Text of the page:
Last month, I told my sophomore humanities class, “You have written enough for me this year. Let me write something for you.” And so we hashed out a deal where, on the appointed day, the class would give me four essay prompts, I would choose one, I would have around an hour to think about what I wanted to say, and then I would have one hour to write a one-thousand-word essay in response.
How should Christians watch movies? A good answer to this question has relatively little to do with interpreting camera angles, performing worldview analysis, or looking for Christ figures and Gospel hunger. How a Christian watches a movie should depend quite a bit on how a Christian chooses what he watches. Not all movies deserve a generous audience. For some movies, turning off your brain while you watch is foolish. For others, turning off your brain is the only real way to receive all the good things the story has to offer.
For the time being, it seems there will always be a dozen classical schools on the cusp of opening in this country. The group of people intent on founding a school have innumerable tasks before them. They must find a place for the school to meet, determine the curriculum, draft a mission statement, design a logo—not to mention all the legal concerns, banking concerns, and so forth. All these issues are vital because they ensure the stability of the school. Nonetheless, whether a school can deliver a classical education to students ultimately depends on its teachers.
Student: I was wondering if we could meet at lunch sometime and talk about Jane Eyre.
Gibbs: What did you want to talk about?
Student: I just want to clarify a few things about Jane and Rochester’s relationship.
Gibbs: What did you want to clarify about their relationship?
Student: I would like some clarity on why Jane respects him so much.
Gibbs: That's the subject of the paper you're supposed to be writing.
Student: It is?
While teachers are apt to chide students about writing papers the night before, many teachers also procrastinate when it comes to grading and returning papers. Most schools have reasonable policies about how long teachers have to return student work (a week or two), but these are difficult rules to enforce, and it is not uncommon for teachers to wait until the night before a hard deadline—like when report cards come due—to begin grading a stack of papers.
The other night I woke at 2:30 and could not fall back to sleep. A certain vexing matter from work plagued my thoughts, so I decided to distract myself with a different intellectual project: I tried to chronologically reconstruct every important thing that happened to me between 2000 and 2006. For the first half an hour I had very little luck. I could recall a few significant events, but I could not place them in order. Then one very vivid memory unlocked my whole project.
"In the same way that very few people who have tattoos only have one, very few people trying to buy happiness are trying to buy it for the first time. You try to buy happiness—you buy something— but when it doesn’t make you happy, as opposed to concluding that happiness can’t be bought, you assume it was a swing and a miss and that you just need to keep trying.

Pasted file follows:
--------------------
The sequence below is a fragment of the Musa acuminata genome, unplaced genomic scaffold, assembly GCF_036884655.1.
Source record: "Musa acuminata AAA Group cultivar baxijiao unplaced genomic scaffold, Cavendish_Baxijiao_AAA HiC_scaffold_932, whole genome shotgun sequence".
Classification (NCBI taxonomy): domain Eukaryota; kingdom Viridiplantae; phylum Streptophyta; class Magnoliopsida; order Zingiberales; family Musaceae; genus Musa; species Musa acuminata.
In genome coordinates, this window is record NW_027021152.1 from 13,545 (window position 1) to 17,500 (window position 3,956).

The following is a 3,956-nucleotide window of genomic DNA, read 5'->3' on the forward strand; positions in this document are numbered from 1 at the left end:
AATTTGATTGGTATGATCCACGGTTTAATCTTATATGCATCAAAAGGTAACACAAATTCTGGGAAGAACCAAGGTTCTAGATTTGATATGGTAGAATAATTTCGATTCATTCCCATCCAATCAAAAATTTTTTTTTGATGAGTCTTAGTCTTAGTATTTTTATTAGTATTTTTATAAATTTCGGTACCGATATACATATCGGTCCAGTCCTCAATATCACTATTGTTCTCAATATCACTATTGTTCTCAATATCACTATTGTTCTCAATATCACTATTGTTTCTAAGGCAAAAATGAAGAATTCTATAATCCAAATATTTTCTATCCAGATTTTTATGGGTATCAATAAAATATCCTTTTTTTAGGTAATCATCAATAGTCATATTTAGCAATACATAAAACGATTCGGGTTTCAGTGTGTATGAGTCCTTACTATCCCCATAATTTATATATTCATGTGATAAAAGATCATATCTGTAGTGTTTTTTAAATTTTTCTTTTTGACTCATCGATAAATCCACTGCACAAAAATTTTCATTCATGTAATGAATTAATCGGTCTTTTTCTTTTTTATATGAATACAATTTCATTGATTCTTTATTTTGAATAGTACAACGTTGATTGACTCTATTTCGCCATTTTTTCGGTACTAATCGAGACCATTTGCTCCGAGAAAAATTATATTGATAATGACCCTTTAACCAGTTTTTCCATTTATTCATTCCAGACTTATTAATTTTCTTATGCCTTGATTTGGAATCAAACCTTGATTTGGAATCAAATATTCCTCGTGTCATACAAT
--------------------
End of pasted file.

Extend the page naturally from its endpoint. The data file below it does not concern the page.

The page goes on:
It’s hard to remember, though, that pretty much everything you’ve ever bought—aside from, perhaps, an engagement ring—is something you have or will ultimately become tired of, bored with, or indifferent to."
“Wellness is not health, but special health. Wellness is a state of being completely free from aches, pains, irritations, stress, anxiety, inflammation, fear, distress, or disquiet. Wellness is not only a condition of bodily perfection, but spiritual perfection, as well, high energy, perfect mental acuity, peace, sexual fulfillment, empowerment, control, contentment. Wellness is a divine state. Wellness is a state of being which can realistically only be achieved beyond death, which is to say: The search for wellness in this life is the search for a deathlike state. Wellness is death.”
Before meals, The Book of Common Prayer commends the following petition: “Give us grateful hearts, our Father, for all thy mercies, and make us mindful of the needs of others; through Jesus Christ our Lord. Amen.” Encountering fashionable modern terms like diversity, teamwork, leadership, or mindfulness in older works of literature is initially disorienting, though I generally find a second look at the context proves the contemporary understanding of these concepts has little to do with their traditional use.
Suppose that fifteen years from now, one of your former students has become quite famous—not for anything your school can take pride in, but famous nonetheless. Let us say this former student directs The Lively God, a film which garners The Golden Lion at the Venice Film Festival. The film is about faith, which is to say it is about doubt, dogma, and apostasy.